Each month, the U.S. State Department issues a Visa Bulletin that reveals the wait times for people who enter the country by family-related visas. It may surprise you to find out just how long some people must wait before being reunited with their families in the United States.
According to new numbers from April's Visa Bulletin, family members seeking admission into the United States from the Philippines faced the longest wait time before being eligible for processing, which has become the norm. Siblings of those from the Philippines faced the longest wait, in particular.
Brothers and sisters of adult citizens from the Philippines, who just became eligible to have their petitions reviewed, had to wait more than 23 years. That group is followed by the married sons and daughters of United States citizens that hail from the Philippines, who have waited for about 20 years for the chance at a visa.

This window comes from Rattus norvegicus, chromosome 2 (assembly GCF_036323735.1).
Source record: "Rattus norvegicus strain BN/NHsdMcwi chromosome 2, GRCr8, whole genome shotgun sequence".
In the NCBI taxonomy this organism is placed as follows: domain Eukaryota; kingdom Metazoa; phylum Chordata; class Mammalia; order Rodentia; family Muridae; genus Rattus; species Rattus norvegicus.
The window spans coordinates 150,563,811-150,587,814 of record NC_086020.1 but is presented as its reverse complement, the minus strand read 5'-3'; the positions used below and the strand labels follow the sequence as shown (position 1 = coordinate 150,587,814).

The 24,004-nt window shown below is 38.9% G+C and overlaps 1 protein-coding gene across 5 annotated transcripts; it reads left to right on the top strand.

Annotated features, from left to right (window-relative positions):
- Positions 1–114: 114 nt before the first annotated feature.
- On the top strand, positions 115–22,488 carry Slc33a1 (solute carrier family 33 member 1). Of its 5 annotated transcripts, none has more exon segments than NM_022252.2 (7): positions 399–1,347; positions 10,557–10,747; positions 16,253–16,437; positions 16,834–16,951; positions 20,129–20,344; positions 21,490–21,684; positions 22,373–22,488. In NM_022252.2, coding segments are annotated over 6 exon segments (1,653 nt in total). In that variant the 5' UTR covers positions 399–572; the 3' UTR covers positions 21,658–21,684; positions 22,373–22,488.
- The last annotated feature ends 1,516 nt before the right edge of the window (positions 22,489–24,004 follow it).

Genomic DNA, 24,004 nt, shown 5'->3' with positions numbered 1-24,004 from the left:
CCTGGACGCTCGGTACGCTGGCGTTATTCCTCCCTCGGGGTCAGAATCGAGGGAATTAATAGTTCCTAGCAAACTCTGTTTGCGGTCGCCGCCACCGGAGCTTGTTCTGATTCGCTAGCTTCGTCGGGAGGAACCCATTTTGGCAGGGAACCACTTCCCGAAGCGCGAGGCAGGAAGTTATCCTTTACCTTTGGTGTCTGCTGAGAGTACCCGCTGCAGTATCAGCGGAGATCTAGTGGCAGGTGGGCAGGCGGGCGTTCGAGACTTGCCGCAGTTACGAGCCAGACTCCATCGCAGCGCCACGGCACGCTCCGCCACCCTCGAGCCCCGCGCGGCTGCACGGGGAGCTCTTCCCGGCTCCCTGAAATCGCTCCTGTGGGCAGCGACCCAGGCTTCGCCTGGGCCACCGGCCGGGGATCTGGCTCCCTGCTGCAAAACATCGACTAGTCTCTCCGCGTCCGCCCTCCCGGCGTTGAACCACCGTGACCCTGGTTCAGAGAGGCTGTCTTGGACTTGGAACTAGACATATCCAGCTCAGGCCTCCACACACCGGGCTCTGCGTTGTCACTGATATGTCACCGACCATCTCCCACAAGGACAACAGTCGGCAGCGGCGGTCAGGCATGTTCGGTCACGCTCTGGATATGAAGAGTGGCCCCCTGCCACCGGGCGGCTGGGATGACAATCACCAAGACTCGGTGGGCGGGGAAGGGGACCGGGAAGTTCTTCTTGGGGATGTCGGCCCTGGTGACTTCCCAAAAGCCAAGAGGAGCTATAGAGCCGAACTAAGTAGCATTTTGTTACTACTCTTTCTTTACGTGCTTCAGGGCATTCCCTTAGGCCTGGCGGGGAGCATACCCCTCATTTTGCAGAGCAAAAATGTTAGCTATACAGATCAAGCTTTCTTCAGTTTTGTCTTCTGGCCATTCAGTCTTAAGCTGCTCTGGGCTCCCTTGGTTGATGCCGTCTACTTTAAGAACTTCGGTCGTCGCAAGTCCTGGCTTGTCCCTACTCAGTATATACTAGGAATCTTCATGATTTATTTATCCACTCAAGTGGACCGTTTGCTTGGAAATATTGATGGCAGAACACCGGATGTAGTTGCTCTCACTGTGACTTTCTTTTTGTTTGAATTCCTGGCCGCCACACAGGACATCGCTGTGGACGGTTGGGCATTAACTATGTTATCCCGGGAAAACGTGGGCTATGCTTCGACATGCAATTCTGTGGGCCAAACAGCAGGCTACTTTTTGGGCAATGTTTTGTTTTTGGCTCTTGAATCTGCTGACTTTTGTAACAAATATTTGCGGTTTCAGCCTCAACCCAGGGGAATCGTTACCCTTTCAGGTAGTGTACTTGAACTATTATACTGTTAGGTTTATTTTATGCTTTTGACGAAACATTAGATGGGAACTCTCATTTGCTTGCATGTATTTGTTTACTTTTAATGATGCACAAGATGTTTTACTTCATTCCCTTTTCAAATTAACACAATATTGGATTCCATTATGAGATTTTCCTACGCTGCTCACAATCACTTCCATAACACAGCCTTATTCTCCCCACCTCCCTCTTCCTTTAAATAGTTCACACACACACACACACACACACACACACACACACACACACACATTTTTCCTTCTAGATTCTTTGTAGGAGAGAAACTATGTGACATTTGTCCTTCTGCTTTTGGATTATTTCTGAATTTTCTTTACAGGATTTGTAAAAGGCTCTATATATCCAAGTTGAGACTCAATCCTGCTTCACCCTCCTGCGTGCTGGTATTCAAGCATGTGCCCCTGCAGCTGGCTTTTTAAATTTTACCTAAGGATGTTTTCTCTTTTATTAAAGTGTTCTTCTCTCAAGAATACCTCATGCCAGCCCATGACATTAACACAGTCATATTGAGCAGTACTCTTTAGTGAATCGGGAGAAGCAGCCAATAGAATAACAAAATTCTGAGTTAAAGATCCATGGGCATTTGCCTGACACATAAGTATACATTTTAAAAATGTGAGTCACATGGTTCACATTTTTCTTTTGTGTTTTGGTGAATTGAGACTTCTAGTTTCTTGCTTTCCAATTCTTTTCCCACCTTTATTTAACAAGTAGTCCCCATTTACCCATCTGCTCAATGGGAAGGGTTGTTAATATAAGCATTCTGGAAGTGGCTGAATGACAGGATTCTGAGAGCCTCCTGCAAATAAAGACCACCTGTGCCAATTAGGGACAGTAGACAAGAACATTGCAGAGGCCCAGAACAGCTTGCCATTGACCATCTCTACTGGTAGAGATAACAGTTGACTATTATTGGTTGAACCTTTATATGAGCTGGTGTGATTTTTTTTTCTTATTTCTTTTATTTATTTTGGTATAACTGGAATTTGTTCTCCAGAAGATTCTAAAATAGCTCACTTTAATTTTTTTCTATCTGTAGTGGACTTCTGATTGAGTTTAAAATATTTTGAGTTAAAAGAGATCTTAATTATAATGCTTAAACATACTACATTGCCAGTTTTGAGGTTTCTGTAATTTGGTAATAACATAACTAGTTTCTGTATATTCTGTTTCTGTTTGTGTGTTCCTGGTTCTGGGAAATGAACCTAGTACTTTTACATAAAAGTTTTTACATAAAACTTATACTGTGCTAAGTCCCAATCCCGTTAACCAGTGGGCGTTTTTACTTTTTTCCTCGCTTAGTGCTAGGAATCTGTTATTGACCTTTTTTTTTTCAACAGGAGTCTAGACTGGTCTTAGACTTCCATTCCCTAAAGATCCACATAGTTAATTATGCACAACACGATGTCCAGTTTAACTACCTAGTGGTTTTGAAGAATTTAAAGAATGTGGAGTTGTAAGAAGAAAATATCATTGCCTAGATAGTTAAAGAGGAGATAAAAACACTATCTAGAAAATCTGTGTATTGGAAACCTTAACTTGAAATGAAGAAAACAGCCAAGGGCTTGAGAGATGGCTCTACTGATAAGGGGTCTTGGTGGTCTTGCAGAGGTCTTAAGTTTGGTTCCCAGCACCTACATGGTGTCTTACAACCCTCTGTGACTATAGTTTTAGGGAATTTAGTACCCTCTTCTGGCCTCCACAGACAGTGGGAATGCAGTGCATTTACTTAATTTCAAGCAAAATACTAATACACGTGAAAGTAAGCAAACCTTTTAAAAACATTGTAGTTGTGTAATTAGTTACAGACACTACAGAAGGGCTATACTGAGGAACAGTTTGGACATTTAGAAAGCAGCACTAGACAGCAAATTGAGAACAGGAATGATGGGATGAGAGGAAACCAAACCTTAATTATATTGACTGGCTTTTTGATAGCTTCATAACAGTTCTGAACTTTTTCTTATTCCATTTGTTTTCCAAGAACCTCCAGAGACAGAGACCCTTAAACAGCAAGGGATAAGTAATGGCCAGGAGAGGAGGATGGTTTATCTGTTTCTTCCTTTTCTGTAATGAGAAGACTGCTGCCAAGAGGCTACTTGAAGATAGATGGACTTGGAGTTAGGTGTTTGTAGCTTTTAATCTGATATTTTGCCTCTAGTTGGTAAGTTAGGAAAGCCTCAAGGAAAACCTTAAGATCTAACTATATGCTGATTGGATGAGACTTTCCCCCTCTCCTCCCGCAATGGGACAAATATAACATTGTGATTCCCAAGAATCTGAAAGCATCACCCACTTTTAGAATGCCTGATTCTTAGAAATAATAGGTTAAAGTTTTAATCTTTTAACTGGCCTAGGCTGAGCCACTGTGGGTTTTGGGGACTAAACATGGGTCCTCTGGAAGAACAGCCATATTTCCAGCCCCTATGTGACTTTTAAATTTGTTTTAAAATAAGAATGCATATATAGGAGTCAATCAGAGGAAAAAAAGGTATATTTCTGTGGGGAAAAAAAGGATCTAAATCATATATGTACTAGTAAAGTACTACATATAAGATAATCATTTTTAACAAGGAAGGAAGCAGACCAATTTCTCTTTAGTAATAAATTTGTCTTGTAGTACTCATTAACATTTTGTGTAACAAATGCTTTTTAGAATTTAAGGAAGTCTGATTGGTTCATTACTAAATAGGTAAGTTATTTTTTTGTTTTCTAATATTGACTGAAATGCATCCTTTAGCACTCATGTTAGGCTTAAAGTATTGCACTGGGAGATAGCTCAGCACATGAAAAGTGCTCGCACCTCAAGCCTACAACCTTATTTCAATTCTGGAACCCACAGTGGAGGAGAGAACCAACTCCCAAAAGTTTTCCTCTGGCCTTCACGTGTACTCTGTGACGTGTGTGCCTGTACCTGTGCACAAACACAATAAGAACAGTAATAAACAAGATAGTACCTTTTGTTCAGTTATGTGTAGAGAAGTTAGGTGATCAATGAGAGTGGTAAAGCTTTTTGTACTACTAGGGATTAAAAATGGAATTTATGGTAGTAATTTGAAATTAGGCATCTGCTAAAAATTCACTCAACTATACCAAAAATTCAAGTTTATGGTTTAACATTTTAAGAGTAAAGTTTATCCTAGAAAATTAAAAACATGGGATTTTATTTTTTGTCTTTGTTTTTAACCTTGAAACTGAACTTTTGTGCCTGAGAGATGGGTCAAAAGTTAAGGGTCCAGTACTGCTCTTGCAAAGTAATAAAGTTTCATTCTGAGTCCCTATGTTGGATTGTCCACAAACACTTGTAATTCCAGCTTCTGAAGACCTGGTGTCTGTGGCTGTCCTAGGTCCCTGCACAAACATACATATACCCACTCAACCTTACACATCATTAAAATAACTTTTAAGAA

Unmarried children of United States permanent residents from Mexico had been waiting 19 years for their immigration petitions to be processed, and married children of United States citizens hailing from Mexico had been waiting about 19 years, according to the official report.
The reason certain countries have longer family-related immigration delays than others is that every country worldwide is allotted an equal percentage of visas, regardless of demand from a specific region.
Last year, a bill was proposed in Congress that would have eliminated country-based caps on employment visas and slightly altered the limits on family-sponsored visas; however, it died in the Senate. Those in support of the bill said it would be a way to help spur economic growth in the United States.
Source: Southern California Public Radio, "Who had the longest wait for an immigrant visa this month?" Leslie Berestein Rojas, April 5, 2012